2015-10-16 11.58.14
Jeff with Tan and composer Tran Kim Ngoc who also returned home after study in Germany and the U.S.

How should Tan set up a new music ensemble in Hanoi? As former Southwest board president Mary Schander observed, a developing country suffers from not having examples of successful organizations. When we began Southwest Chamber Music, we could look to numerous other groups such as Kronos Quartet, Chamber Music Society of Lincoln Center, Santa Fe Chamber Music Festival and the London Sinfonietta as examples of success. There is a national chamber music service organization, Chamber Music America, that provides workshops, conferences, grants and networking. There are non-profits that provide lawyers for incorporation, marketing advice, and development seminars. None of this was available in Vietnam, only two American artistic advisors with a lot of expertise!

What we could offer was our experience setting up our organization from the very beginning. Unlike consultants from large orchestras or presenting organizations, Jeff and I had done it all: developed the structure, organized and performed in the ensemble, marketed and presented the concerts, found the donors, created educational programs, wrote the grants, hired the staff, developed the website, toured in the U.S. and abroad, and responded to changes in the arts environment over time. It was “one step at a time, day by day, and year by year.”

2015-10-16 09.24.08-1
Discussing the future of new music with Tan and violinist Pham Truong Son

It took two and a half years for our appointments to become reality. Navigating the government and the Vietnam National Academy of Music (VNAM) took time as this was the first appointment of Americans as cultural advisors. In August 2015 we received our official stamp from the Ministry of Culture, and we were asked to travel to Hanoi in September for three concerts in October – welcome to our new positions!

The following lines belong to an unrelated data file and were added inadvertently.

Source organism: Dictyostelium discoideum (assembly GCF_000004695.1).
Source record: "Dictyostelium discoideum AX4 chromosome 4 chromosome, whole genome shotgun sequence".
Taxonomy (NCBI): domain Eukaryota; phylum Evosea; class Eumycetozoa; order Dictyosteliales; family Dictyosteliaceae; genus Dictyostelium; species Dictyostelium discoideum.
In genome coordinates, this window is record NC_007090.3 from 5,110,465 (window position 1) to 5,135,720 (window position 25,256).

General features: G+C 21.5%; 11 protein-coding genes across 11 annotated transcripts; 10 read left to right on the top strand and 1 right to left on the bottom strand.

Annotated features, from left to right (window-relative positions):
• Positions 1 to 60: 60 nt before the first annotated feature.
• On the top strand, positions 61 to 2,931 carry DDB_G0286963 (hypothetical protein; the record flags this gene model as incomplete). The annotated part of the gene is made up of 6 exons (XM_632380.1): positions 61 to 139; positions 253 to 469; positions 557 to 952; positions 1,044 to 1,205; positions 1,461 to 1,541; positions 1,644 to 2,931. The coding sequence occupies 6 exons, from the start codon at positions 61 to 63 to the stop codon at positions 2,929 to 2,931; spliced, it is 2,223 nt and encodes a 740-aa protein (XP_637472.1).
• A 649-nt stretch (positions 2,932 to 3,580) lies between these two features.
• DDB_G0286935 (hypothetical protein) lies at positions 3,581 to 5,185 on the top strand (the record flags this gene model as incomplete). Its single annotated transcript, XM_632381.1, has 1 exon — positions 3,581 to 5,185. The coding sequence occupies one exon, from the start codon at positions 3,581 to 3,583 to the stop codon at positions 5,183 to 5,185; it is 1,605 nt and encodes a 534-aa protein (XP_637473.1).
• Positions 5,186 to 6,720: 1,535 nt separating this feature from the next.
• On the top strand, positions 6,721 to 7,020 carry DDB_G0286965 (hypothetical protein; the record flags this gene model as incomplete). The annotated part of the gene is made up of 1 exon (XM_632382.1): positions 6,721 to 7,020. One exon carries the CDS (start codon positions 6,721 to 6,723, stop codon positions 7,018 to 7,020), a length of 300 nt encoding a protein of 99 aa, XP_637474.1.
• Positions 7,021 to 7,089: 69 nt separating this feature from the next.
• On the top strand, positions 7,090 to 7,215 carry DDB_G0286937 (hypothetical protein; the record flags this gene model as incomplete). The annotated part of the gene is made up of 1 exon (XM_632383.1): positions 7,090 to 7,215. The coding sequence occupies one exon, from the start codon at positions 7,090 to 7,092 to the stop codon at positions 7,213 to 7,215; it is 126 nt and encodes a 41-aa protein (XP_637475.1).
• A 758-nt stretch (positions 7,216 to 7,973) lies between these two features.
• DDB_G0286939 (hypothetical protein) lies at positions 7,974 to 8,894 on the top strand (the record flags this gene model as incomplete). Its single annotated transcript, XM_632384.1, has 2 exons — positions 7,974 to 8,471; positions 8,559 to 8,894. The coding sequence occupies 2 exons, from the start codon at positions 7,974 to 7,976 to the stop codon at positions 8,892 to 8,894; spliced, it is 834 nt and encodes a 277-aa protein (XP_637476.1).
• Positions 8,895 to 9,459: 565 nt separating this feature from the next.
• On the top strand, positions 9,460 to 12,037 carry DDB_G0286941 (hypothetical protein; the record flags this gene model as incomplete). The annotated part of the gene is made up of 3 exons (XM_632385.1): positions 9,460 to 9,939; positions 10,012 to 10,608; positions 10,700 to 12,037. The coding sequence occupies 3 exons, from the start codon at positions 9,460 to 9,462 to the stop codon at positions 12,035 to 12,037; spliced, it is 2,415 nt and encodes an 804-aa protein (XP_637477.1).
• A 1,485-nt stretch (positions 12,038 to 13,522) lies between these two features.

Tan had chosen three beautiful venues for the inaugural concerts of the Hanoi New Music Ensemble – the Old Quarter Cultural Center, Manzi Art Space and the new auditorium at VNAM. The ensemble would present the first music performance at the Old Quarter space, a small arts center in the historic center of the city. Geir Johnson from Norway had spearheaded the addition on the top floor of an intimate concert space with beautiful acoustics.

2015-10-30 18.18.59
(L to R) Ambassador Ted Osius, his husband Clayton Bond, myself and my husband Jeff von der Schmidt

Upon arrival in Hanoi, we met with our colleagues at the American embassy with whom we had worked closely over the past decade. We invited U.S. Ambassador Ted Osius to attend the inaugural concert and asked if the Embassy could sponsor a small reception on site following the concert. We were pleasantly surprised when we were informed that the Ambassador not only wished to attend and address the audience (in Vietnamese!) but also wanted to host a special reception at his residence for the ensemble, composers and specially invited guests, in honor of our appointments as American artistic advisors. We were thrilled, to put it mildly!